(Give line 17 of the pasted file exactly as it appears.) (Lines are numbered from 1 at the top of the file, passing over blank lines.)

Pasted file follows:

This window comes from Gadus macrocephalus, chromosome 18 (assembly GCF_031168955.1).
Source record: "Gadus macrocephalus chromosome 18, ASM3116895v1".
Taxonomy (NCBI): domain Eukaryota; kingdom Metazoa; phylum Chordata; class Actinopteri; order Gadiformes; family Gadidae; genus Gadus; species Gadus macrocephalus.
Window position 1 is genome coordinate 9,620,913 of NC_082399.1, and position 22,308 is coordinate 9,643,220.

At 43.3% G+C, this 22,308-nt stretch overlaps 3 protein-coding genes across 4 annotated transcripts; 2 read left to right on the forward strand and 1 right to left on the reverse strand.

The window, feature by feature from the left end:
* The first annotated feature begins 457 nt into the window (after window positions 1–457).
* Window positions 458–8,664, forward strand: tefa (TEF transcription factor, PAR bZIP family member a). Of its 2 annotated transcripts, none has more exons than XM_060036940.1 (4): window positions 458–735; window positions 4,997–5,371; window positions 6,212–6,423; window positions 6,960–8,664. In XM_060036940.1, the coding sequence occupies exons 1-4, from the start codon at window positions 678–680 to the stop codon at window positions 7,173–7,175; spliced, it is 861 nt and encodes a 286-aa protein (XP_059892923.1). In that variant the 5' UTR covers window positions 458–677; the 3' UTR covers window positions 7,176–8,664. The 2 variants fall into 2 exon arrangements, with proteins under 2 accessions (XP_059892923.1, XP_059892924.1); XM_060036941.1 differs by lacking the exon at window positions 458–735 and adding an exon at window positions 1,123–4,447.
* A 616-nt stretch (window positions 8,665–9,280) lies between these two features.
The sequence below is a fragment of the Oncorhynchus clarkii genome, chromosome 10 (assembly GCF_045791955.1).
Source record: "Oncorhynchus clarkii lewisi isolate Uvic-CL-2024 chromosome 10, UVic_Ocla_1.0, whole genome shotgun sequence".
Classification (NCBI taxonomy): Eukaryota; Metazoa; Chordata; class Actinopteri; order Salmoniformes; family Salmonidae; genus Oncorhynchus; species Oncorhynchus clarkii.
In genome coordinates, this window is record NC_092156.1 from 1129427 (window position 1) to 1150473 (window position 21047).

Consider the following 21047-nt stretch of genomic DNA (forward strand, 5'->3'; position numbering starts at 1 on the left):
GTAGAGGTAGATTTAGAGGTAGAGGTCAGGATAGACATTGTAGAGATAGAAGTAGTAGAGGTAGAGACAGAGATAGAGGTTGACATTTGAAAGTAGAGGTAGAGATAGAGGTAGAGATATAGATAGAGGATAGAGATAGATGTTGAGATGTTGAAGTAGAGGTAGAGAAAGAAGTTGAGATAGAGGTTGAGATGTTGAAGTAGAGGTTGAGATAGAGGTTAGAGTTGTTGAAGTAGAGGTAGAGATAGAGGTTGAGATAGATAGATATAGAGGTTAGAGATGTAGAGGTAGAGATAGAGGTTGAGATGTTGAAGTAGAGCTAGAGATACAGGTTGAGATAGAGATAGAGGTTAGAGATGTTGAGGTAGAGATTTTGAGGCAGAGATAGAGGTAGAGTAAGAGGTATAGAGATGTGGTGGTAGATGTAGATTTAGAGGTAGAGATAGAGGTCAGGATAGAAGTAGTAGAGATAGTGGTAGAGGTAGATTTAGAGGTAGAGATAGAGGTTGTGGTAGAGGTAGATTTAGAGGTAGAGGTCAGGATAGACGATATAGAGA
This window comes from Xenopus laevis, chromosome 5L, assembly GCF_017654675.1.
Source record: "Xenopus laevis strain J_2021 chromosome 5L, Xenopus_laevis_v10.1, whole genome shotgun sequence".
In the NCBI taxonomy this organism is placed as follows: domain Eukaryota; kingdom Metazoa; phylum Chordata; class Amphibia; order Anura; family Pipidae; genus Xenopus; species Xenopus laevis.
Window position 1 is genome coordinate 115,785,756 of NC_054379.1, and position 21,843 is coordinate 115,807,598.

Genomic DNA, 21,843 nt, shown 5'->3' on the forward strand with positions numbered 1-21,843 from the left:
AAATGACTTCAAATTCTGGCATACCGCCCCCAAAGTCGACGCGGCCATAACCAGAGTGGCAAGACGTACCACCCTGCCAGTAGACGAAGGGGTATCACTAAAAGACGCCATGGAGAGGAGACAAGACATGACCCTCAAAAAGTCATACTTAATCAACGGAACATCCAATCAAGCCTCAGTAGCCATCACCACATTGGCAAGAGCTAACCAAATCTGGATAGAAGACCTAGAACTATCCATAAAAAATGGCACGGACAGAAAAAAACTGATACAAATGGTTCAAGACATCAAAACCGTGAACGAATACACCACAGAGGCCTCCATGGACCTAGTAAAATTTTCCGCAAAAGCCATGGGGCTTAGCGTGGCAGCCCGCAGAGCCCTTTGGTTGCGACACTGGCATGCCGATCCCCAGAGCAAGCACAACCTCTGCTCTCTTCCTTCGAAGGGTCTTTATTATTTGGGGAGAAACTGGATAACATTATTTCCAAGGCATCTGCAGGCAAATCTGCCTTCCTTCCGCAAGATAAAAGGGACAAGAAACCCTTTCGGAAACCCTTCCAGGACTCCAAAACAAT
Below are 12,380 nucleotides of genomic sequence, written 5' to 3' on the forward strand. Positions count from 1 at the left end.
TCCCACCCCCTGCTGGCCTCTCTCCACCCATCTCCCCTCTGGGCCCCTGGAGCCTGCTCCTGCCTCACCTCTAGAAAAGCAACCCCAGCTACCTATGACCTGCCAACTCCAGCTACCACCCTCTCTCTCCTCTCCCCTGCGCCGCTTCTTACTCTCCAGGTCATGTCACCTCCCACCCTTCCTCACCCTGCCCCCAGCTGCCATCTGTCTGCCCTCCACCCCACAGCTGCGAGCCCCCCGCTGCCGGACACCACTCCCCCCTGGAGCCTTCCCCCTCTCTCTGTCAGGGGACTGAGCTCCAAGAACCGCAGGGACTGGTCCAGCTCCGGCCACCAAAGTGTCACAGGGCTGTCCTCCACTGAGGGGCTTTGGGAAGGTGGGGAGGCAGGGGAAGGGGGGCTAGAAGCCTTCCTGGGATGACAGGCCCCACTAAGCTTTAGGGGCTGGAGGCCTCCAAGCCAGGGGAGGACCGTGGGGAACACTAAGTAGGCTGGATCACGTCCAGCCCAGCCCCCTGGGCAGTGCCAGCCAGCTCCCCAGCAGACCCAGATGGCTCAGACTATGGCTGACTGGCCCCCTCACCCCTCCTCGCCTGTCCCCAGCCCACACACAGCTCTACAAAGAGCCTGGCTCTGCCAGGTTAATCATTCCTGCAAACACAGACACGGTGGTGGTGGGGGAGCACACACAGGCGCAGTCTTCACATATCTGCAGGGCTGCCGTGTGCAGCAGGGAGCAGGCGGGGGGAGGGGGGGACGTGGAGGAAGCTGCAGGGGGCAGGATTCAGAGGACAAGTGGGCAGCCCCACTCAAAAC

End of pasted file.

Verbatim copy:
Source record: "Xenopus laevis strain J_2021 chromosome 5L, Xenopus_laevis_v10.1, whole genome shotgun sequence".